Researchers have recognized as many as eight genes in the human body that according to them, are responsible for a skin disease called alopecia areata, which is the most common source of hair loss.
The study has been identified as the first to have claimed a possible link between certain genes and alopecia areata.
Interestingly, a number of separate studies have justified the link of the same genes to numerous other diseases like Type 1 diabetes and rheumatoid arthritis.
The Columbia University Medical Center researchers claim that these genes could be responsible for the development of alopecia areata, as well.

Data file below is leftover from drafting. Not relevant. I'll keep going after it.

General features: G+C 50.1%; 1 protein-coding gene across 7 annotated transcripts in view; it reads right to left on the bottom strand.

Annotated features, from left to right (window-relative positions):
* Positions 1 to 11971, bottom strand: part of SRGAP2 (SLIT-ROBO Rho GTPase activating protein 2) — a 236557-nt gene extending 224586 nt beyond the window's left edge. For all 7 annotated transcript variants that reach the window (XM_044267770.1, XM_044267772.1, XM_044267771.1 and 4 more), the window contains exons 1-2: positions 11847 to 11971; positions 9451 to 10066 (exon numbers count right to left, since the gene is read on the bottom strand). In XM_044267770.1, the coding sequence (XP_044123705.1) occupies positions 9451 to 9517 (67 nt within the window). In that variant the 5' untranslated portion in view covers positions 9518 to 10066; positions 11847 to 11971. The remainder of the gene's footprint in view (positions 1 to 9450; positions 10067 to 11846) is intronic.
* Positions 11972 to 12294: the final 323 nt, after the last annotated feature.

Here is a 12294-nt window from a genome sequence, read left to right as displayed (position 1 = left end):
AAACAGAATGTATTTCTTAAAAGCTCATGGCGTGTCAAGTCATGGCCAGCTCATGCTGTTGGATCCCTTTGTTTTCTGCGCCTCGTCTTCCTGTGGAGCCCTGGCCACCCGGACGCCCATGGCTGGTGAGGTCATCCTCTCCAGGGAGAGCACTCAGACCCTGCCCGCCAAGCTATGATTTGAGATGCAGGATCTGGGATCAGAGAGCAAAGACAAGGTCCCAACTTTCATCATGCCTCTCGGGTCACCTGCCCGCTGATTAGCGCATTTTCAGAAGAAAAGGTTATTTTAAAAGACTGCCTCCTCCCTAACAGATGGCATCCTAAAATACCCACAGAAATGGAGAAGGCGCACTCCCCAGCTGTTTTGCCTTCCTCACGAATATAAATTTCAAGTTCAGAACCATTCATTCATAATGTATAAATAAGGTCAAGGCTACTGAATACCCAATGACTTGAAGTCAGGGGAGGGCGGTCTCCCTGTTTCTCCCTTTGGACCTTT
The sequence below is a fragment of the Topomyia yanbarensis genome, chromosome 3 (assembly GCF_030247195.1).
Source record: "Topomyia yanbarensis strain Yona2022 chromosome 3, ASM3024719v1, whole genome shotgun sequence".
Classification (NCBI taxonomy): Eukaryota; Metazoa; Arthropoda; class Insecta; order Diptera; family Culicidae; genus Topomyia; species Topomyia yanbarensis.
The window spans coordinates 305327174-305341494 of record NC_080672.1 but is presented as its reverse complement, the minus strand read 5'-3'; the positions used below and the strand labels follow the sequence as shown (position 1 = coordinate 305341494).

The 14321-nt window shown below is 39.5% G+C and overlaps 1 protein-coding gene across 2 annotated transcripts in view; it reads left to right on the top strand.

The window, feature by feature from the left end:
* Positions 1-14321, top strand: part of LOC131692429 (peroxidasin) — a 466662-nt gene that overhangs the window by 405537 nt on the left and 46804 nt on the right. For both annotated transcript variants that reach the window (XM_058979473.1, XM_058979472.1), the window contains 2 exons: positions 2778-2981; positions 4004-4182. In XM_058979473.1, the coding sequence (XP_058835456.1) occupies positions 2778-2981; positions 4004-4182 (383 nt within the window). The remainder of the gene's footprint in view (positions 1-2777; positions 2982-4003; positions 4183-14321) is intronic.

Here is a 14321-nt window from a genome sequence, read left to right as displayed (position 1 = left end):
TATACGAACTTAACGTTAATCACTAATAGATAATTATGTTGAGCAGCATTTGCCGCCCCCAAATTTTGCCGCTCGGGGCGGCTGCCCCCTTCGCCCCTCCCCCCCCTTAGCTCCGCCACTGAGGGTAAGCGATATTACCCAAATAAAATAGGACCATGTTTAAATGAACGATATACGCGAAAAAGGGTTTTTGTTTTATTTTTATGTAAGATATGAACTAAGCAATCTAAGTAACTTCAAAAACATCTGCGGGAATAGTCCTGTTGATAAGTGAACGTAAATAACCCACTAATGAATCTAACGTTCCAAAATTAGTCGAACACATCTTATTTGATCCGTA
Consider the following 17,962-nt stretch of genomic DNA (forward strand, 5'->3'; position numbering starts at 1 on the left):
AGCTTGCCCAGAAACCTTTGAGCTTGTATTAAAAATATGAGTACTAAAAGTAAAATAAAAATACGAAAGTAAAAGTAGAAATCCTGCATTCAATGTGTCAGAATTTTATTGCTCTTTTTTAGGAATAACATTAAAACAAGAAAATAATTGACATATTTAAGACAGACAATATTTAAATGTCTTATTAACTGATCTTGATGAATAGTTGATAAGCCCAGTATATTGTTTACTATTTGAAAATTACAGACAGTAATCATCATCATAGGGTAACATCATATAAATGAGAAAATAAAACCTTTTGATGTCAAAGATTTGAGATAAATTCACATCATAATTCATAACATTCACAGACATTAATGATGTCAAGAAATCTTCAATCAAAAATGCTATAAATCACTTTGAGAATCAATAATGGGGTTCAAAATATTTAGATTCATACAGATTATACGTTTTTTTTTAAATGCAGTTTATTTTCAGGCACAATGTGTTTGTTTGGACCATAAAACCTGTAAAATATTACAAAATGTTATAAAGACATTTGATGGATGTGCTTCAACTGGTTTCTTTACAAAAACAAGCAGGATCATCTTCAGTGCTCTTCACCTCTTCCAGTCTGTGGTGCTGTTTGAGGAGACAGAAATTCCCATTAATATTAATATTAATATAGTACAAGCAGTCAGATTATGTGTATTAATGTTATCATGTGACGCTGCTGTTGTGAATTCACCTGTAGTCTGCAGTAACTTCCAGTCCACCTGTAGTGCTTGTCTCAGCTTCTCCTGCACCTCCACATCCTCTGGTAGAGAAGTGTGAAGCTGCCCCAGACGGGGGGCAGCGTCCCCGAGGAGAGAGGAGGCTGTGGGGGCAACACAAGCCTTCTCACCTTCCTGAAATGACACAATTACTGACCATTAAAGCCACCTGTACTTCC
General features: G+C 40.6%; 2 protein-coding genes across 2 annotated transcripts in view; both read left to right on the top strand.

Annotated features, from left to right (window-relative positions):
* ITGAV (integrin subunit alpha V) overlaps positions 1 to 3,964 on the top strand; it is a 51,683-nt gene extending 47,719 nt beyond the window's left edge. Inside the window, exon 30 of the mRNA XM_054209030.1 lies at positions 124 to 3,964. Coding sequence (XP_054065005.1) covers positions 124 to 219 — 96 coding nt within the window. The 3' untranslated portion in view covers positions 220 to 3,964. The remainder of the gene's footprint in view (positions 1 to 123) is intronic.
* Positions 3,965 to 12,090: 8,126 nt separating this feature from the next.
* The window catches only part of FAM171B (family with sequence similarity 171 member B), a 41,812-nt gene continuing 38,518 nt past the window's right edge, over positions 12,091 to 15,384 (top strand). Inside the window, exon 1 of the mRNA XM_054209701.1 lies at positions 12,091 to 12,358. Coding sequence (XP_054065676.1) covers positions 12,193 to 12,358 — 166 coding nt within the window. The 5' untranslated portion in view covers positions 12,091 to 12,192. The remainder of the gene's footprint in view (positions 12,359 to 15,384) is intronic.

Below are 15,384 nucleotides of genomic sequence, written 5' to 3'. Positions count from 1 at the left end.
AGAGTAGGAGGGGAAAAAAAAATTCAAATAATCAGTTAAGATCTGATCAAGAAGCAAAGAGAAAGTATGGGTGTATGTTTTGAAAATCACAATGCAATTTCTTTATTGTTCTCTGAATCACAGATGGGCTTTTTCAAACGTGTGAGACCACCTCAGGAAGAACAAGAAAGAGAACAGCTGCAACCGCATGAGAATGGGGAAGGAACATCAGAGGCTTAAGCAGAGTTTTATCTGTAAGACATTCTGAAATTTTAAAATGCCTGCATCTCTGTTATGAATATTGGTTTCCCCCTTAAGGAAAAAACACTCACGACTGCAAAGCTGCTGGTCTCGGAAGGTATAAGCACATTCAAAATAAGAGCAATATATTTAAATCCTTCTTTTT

Lead Researcher, Angela M. Christiano, PhD, a professor of dermatology and genetics and development at Columbia, said that the gene ULBP3 is generally not found in hair follicles. However, ULBP3 proteins constitute the hair follicles in large amounts.
ULBP3 catches the most protected cells called cytotoxic cells. The latter battles any form of infections within the body of the human beings. They demolish the already injured cells.
But these cells do not attack those cells that are healthy and immune.
"Finding the initial genes underlying alopecia areata is a big step forward, but the nature of the genes is even more exciting", said Christiano.